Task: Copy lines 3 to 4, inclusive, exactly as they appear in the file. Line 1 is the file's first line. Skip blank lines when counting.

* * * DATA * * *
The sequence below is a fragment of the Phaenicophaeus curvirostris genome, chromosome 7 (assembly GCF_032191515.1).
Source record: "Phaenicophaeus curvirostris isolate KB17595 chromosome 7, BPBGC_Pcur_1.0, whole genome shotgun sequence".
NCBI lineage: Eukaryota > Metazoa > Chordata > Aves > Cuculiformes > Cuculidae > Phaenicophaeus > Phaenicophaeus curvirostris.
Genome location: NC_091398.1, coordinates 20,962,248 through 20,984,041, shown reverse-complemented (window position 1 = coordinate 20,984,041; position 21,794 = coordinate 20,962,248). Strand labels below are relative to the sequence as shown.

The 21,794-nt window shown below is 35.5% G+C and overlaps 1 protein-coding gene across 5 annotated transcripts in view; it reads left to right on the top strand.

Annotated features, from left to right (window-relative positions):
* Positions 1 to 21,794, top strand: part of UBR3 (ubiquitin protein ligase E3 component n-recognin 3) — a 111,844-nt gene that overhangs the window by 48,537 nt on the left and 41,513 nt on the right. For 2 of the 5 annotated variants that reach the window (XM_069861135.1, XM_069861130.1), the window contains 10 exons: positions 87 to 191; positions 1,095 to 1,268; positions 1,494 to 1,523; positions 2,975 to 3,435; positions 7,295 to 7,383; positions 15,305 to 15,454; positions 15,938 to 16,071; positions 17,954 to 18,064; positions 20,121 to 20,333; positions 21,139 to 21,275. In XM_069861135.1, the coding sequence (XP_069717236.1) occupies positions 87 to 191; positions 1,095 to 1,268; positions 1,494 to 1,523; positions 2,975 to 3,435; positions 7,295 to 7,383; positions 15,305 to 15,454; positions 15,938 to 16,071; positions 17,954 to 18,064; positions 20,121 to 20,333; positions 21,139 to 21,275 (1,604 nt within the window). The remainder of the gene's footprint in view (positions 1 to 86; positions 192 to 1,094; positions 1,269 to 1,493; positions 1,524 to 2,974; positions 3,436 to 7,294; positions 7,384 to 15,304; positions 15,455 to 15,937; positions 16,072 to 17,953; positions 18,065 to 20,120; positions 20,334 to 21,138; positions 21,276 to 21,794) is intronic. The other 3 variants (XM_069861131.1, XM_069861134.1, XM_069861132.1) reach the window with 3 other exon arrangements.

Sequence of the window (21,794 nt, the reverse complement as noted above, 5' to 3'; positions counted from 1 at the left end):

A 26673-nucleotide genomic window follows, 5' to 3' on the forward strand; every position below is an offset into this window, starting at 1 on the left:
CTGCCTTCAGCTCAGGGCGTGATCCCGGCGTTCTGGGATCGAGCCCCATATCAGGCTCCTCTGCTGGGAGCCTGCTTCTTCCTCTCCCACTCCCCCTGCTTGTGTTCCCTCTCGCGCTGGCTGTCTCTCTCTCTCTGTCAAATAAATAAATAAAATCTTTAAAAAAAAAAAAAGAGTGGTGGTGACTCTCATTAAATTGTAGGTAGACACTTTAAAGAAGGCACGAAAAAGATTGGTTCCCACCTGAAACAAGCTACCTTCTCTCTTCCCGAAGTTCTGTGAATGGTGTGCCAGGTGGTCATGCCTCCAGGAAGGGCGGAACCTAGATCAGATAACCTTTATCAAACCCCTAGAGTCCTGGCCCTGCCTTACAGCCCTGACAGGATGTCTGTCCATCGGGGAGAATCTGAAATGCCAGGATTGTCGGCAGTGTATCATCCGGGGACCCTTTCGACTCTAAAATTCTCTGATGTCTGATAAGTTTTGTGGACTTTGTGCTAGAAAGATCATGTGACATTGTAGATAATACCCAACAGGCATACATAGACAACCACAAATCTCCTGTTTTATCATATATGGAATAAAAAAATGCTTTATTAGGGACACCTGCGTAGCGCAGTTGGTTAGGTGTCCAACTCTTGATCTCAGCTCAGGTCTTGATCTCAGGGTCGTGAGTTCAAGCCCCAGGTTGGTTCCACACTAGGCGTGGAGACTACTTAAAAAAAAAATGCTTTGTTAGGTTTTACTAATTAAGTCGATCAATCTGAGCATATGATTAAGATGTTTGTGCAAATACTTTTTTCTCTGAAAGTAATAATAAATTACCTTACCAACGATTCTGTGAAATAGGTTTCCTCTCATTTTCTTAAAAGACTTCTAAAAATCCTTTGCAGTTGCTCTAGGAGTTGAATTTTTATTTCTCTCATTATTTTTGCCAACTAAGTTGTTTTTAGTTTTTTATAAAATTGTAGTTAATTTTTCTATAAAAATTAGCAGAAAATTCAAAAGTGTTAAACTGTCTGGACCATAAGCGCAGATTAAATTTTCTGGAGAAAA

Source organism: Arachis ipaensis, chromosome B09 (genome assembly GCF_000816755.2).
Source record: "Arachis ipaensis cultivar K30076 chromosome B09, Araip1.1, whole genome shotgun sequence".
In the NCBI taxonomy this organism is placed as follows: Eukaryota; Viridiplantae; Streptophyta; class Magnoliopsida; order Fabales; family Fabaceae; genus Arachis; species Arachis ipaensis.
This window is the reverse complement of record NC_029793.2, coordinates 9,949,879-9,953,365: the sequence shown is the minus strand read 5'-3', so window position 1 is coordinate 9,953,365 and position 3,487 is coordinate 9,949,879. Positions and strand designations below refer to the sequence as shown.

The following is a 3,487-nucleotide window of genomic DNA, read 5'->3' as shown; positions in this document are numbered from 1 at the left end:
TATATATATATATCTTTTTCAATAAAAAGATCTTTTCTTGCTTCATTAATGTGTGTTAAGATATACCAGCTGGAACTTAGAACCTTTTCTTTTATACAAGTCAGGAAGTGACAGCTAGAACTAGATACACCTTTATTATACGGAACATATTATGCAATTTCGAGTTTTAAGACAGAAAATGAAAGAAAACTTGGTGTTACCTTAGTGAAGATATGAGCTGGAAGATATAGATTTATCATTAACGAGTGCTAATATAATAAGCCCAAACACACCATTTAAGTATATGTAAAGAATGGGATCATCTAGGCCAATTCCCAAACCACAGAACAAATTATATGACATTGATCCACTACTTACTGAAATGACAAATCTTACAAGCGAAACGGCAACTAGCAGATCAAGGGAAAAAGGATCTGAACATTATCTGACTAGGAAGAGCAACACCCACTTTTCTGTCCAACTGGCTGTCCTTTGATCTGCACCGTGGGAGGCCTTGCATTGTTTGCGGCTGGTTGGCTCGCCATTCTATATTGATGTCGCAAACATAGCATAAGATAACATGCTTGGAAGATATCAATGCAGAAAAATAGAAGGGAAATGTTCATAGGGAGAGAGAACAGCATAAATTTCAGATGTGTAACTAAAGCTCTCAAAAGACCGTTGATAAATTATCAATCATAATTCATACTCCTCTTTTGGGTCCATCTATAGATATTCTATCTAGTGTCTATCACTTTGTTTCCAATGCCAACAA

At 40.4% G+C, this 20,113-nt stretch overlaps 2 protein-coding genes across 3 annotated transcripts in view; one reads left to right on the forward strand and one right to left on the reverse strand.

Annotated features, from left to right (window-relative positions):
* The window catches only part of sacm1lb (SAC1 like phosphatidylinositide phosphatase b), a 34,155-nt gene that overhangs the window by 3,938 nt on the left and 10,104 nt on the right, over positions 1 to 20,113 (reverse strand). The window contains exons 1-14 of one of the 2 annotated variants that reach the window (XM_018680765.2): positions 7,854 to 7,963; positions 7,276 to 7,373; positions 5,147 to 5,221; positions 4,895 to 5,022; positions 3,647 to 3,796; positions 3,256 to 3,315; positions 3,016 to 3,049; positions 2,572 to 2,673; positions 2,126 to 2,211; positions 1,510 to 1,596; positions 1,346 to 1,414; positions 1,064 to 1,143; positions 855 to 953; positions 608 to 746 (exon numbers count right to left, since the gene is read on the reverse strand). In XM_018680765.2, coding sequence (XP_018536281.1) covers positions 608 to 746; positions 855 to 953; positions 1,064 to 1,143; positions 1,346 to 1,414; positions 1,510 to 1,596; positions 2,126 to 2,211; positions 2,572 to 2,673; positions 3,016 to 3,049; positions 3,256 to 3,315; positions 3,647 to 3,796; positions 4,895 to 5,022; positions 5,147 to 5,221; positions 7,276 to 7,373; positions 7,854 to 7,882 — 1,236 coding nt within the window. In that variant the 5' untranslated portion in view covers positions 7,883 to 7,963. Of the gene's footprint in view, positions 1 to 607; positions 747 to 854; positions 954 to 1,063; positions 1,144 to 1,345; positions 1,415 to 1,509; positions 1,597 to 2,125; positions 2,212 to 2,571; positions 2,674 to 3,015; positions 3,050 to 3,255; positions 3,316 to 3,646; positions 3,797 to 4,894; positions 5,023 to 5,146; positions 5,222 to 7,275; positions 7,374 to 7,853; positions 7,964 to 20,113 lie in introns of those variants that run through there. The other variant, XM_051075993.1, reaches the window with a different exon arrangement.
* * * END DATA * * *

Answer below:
NCBI lineage: Eukaryota > Metazoa > Chordata > Aves > Cuculiformes > Cuculidae > Phaenicophaeus > Phaenicophaeus curvirostris.
Genome location: NC_091398.1, coordinates 20,962,248 through 20,984,041, shown reverse-complemented (window position 1 = coordinate 20,984,041; position 21,794 = coordinate 20,962,248). Strand labels below are relative to the sequence as shown.